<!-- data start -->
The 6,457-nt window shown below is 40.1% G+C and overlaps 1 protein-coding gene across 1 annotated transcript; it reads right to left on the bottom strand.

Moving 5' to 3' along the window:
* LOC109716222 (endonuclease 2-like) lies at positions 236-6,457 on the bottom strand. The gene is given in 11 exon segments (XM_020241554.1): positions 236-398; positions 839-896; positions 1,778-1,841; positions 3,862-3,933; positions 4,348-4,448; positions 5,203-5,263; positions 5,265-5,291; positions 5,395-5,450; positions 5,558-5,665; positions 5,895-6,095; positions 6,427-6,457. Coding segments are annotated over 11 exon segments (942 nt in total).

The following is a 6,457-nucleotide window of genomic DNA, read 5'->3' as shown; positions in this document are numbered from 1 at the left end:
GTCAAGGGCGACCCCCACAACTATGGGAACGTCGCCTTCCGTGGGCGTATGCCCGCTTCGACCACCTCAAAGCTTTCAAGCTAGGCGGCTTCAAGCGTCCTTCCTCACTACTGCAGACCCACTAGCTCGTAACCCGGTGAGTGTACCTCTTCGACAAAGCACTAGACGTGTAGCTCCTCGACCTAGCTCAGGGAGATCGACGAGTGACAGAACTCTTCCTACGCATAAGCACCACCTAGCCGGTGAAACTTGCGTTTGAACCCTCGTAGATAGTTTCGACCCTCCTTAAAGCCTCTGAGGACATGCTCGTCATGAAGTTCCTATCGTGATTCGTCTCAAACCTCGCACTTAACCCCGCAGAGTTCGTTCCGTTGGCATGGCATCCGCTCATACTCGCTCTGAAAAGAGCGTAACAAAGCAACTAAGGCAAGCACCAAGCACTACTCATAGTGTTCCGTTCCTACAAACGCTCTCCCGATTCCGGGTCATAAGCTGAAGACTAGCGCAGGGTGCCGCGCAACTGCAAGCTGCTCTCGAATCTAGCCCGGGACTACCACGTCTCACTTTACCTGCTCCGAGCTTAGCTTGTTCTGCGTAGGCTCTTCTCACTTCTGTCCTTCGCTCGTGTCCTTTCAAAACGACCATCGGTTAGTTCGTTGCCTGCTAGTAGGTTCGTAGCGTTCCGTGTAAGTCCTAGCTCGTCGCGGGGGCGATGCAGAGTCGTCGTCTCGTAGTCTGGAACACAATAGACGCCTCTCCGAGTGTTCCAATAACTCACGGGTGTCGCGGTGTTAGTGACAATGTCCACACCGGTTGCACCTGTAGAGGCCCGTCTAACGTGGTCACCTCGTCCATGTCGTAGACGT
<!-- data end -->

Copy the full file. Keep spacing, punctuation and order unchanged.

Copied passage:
The 6,457-nt window shown below is 40.1% G+C and overlaps 1 protein-coding gene across 1 annotated transcript; it reads right to left on the bottom strand.

Moving 5' to 3' along the window:
* LOC109716222 (endonuclease 2-like) lies at positions 236-6,457 on the bottom strand. The gene is given in 11 exon segments (XM_020241554.1): positions 236-398; positions 839-896; positions 1,778-1,841; positions 3,862-3,933; positions 4,348-4,448; positions 5,203-5,263; positions 5,265-5,291; positions 5,395-5,450; positions 5,558-5,665; positions 5,895-6,095; positions 6,427-6,457. Coding segments are annotated over 11 exon segments (942 nt in total).

The following is a 6,457-nucleotide window of genomic DNA, read 5'->3' as shown; positions in this document are numbered from 1 at the left end:
GTCAAGGGCGACCCCCACAACTATGGGAACGTCGCCTTCCGTGGGCGTATGCCCGCTTCGACCACCTCAAAGCTTTCAAGCTAGGCGGCTTCAAGCGTCCTTCCTCACTACTGCAGACCCACTAGCTCGTAACCCGGTGAGTGTACCTCTTCGACAAAGCACTAGACGTGTAGCTCCTCGACCTAGCTCAGGGAGATCGACGAGTGACAGAACTCTTCCTACGCATAAGCACCACCTAGCCGGTGAAACTTGCGTTTGAACCCTCGTAGATAGTTTCGACCCTCCTTAAAGCCTCTGAGGACATGCTCGTCATGAAGTTCCTATCGTGATTCGTCTCAAACCTCGCACTTAACCCCGCAGAGTTCGTTCCGTTGGCATGGCATCCGCTCATACTCGCTCTGAAAAGAGCGTAACAAAGCAACTAAGGCAAGCACCAAGCACTACTCATAGTGTTCCGTTCCTACAAACGCTCTCCCGATTCCGGGTCATAAGCTGAAGACTAGCGCAGGGTGCCGCGCAACTGCAAGCTGCTCTCGAATCTAGCCCGGGACTACCACGTCTCACTTTACCTGCTCCGAGCTTAGCTTGTTCTGCGTAGGCTCTTCTCACTTCTGTCCTTCGCTCGTGTCCTTTCAAAACGACCATCGGTTAGTTCGTTGCCTGCTAGTAGGTTCGTAGCGTTCCGTGTAAGTCCTAGCTCGTCGCGGGGGCGATGCAGAGTCGTCGTCTCGTAGTCTGGAACACAATAGACGCCTCTCCGAGTGTTCCAATAACTCACGGGTGTCGCGGTGTTAGTGACAATGTCCACACCGGTTGCACCTGTAGAGGCCCGTCTAACGTGGTCACCTCGTCCATGTCGTAGACGT